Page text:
The behavior of microorganisms presents a paradox that puzzles the confident logic of science: some microbes can cease performing a function that had been considered necessary for their survival, yet this seeming disparity causes them to thrive and proliferate.
A progressive group of microbiologists explain that while these microbes seem to be discarding vital functions, they are really just finding others to get these essential tasks done for them. This particular adaptation encourages microorganisms to live in cooperative communities.
This idea is called The Black Queen Hypothesis, named after the queen of spades in the card game Hearts, in which the popular strategy is to avoid picking this card. Accordingly, the loss of the microbe’s ability to satisfy its own vital needs is instead an evolutionary efficacious strategy for certain communal microbes. These microbes can live together more resourcefully if they get rid of certain behaviors and rely on others to help them meet their needs.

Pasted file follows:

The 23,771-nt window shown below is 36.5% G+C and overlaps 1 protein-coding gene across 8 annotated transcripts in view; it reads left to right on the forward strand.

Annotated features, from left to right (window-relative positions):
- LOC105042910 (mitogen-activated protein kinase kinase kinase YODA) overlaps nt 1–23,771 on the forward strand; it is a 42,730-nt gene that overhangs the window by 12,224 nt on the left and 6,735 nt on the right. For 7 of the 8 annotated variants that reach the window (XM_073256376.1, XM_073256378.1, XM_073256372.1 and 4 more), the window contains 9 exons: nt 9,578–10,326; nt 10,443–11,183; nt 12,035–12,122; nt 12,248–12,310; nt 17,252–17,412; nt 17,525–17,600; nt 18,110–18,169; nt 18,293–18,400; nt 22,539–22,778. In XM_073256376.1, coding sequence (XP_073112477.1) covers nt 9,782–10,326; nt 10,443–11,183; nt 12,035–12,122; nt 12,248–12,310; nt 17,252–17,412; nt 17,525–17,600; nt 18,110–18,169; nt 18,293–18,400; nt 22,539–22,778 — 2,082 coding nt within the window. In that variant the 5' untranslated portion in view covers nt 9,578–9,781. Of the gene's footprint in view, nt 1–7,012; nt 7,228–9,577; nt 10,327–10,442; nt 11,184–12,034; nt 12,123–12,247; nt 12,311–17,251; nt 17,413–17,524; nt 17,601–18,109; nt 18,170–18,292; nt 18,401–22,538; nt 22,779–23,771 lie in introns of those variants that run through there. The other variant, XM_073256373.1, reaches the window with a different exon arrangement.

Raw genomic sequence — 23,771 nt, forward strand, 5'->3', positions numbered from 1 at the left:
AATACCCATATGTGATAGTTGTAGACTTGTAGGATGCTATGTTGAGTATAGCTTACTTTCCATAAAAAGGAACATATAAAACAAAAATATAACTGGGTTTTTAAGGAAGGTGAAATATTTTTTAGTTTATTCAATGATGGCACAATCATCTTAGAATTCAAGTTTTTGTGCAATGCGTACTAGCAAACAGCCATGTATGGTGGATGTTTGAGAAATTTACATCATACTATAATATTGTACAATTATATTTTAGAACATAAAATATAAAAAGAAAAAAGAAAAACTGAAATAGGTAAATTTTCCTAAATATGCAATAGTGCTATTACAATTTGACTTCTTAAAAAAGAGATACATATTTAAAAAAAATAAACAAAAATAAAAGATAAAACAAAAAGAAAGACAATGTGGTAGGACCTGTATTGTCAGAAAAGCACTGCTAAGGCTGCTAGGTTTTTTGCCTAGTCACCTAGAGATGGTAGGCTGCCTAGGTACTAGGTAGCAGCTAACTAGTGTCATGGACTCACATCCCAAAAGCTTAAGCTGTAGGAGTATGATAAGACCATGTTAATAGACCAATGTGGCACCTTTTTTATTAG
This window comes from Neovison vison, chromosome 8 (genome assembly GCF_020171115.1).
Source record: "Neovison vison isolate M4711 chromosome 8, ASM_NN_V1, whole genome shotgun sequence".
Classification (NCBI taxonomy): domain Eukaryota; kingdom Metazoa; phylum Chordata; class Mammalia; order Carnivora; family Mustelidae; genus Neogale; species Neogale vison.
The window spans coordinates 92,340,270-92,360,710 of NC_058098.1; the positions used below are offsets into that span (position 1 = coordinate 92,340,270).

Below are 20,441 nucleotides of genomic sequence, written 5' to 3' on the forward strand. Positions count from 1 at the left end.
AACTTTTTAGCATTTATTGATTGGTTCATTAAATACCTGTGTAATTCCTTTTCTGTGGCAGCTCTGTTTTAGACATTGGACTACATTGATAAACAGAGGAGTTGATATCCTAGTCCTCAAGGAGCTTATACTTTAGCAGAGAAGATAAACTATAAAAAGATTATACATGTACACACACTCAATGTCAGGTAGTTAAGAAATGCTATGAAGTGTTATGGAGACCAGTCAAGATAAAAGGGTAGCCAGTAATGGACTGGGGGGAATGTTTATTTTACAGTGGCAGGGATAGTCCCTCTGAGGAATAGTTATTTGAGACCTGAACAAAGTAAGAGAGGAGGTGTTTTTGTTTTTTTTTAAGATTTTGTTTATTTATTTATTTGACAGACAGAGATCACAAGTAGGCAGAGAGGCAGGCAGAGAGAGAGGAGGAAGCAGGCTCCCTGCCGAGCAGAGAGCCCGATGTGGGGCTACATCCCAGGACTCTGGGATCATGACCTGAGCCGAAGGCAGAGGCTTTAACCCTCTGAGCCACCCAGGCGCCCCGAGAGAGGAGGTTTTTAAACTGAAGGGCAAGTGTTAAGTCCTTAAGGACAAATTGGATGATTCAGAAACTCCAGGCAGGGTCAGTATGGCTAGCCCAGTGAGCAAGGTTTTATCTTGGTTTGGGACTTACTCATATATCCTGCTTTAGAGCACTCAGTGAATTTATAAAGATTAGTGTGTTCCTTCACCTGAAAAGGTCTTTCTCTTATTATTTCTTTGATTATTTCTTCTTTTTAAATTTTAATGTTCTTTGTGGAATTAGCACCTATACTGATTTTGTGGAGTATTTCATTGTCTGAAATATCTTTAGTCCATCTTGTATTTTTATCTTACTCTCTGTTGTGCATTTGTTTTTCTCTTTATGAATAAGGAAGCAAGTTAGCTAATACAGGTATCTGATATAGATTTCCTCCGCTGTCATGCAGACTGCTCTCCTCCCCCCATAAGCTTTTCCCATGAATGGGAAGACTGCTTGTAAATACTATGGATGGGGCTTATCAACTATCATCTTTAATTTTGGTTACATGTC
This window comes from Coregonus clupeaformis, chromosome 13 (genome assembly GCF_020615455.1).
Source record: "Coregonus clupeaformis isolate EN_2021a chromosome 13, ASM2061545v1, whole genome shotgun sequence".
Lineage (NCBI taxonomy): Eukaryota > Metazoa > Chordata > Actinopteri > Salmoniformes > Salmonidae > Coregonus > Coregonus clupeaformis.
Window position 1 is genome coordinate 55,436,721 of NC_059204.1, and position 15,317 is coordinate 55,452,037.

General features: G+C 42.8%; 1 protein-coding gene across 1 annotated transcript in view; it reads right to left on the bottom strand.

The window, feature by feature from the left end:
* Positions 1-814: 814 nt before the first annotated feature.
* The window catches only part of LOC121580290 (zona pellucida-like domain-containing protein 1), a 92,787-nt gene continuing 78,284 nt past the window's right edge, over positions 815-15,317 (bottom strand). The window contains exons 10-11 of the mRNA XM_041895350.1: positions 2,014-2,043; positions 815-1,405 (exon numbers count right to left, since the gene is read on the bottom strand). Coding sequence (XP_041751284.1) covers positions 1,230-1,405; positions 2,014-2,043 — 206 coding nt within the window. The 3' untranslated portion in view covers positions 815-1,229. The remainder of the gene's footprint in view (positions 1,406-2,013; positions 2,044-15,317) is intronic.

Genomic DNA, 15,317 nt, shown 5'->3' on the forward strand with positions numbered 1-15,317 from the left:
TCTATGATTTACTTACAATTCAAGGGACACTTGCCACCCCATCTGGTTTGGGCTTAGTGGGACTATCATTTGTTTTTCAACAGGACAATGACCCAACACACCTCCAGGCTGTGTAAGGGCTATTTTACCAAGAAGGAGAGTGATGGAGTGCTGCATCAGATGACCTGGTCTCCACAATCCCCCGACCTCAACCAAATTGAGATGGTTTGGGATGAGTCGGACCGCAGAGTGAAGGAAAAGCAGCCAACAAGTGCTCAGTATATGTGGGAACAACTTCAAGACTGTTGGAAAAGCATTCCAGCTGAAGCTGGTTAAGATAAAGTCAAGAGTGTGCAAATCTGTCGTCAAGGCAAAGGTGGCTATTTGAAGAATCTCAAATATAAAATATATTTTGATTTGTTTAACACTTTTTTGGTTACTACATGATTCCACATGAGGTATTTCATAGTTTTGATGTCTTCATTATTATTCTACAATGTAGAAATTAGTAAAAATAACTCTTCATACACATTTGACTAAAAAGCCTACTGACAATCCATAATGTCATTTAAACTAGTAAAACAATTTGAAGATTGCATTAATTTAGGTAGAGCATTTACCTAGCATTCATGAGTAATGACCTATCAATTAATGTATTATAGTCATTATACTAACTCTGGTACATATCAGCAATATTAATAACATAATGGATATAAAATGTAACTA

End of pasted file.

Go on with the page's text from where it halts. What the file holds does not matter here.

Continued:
Richard Losick of Harvard says that the Black Queen Hypothesis offers a new way of understanding how complex, inter-dependent communities of microorganisms thrive. Cooperative and even altruistic behavior abounds beyond the microbe world: bats feed hungry friends, honeybees commit suicide to defend the hive, birds raise offspring that aren’t their own, and humans leap in front of traffic to save total strangers. The biological success of certain species, like ants, depends entirely on their ability to cooperate and form structured societies based on shared sacrifice.
Cooperation may no longer be thought of as an ideal confined to the imaginations of dreamers: it may not be the exception, but rather the rule, or at least part of the rule. This hypothesis may spur a new evolutionary theory, or at least call for a rereading of the standard one, for it recognizes that a dog-eat-dog concept of nature is limited. After all, we are tuned to cooperate, not merely compete.
Image: "Working Together Teamwork Puzzle Concept" by lumaxart on Flickr courtesy of a Creative Commons License.Tweet